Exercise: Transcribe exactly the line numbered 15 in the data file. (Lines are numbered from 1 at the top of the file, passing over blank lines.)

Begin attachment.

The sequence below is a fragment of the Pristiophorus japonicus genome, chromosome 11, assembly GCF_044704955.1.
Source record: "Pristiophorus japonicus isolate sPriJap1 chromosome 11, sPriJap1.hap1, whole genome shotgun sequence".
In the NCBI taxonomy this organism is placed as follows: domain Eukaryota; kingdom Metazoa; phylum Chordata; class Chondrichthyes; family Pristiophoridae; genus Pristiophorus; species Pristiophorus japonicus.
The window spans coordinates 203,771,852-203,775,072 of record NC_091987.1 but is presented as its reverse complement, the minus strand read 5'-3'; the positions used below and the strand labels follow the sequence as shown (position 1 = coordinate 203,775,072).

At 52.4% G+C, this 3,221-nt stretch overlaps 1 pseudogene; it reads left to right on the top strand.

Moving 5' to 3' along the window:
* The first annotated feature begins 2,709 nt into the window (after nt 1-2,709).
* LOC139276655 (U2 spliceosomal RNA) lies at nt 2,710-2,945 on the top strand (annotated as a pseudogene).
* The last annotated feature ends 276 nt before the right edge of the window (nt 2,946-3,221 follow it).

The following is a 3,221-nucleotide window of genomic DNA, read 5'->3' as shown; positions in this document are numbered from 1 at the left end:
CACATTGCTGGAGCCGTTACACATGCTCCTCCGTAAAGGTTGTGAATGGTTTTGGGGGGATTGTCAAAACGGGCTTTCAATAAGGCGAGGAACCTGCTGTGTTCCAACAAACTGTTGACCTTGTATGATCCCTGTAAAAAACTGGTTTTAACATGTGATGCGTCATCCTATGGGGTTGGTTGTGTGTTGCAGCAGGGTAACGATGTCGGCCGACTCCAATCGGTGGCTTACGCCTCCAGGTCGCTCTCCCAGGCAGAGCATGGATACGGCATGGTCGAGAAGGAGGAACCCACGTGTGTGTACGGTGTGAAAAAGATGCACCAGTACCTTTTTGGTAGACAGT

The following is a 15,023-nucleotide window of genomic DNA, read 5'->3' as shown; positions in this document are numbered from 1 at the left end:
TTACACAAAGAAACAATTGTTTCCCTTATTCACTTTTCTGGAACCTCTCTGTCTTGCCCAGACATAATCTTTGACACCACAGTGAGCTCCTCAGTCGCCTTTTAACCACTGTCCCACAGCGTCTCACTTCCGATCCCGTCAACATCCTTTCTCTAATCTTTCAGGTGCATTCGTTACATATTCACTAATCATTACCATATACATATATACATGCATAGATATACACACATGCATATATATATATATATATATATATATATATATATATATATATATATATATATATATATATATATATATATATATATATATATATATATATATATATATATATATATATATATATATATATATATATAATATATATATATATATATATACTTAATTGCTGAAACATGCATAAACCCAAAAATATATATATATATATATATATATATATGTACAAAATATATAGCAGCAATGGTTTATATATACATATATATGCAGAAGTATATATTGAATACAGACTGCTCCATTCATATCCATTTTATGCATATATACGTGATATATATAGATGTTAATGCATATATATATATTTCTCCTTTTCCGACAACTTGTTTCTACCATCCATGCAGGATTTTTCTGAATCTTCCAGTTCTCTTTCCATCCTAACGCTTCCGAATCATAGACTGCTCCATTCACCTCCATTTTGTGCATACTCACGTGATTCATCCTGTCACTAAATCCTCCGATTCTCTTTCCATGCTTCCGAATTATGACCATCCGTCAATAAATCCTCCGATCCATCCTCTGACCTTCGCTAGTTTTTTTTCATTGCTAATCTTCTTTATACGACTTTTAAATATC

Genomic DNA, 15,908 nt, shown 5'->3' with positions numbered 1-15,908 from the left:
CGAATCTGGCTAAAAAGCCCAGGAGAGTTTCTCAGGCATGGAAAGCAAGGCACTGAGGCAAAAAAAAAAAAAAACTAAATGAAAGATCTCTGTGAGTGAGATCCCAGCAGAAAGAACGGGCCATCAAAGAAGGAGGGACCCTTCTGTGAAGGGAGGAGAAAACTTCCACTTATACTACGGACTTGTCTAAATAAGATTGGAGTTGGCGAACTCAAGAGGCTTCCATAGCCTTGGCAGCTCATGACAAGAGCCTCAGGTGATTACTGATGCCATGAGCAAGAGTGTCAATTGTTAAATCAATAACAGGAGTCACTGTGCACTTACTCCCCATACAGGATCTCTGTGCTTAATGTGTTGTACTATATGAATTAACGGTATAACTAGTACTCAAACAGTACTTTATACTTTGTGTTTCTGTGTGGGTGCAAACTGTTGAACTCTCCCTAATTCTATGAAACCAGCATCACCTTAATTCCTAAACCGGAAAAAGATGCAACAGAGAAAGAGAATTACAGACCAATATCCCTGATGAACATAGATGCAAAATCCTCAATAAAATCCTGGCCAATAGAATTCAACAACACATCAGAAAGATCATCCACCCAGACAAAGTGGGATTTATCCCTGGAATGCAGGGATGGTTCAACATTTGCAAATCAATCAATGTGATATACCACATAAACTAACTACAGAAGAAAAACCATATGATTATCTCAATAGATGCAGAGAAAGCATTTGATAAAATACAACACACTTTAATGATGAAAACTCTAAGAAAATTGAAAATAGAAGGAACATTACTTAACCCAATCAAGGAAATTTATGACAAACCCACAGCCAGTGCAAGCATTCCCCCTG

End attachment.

CGAATCTGGCTAAAAAGCCCAGGAGAGTTTCTCAGGCATGGAAAGCAAGGCACTGAGGCAAAAAAAAAAAAAAACTAAATGAAAGATCTCTGTGAGTGAGATCCCAGCAGAAAGAACGGGCCATCAAAGAAGGAGGGACCCTTCTGTGAAGGGAGGAGAAAACTTCCACTTATACTACGGACTTGTCTAAATAAGATTGGAGTTGGCGAACTCAAGAGGCTTCCATAGCCTTGGCAGCTCATGACAAGAGCCTCAGGTGATTACTGATGCCATGAGCAAGAGTGTCAATTGTTAAATCAATAACAGGAGTCACTGTGCACTTACTCCCCATACAGGATCTCTGTGCTTAATGTGTTGTACTATATGAATTAACGGTATAACTAGTACTCAAACAGTACTTTATACTTTGTGTTTCTGTGTGGGTGCAAACTGTTGAACTCTCCCTAATTCTATGAAACCAGCATCACCTTAATTCCTAAACCGGAAAAAGATGCAACAGAGAAAGAGAATTACAGACCAATATCCCTGATGAACATAGATGCAAAATCCTCAATAAAATCCTGGCCAATAGAATTCAACAACACATCAGAAAGATCATCCACCCAGACAAAGTGGGATTTATCCCTGGAATGCAGGGATGGTTCAACATTTGCAAATCAATCAATGTGATATACCACATAAACTAACTACAGAAGAAAAACCATATGATTATCTCAATAGATGCAGAGAAAGCATTTGATAAAATACAACACACTTTAATGATGAAAACTCTAAGAAAATTGAAAATAGAAGGAACATTACTTAACCCAATCAAGGAAATTTATGACAAACCCACAGCCAGTGCAAGCATTCCCCCTG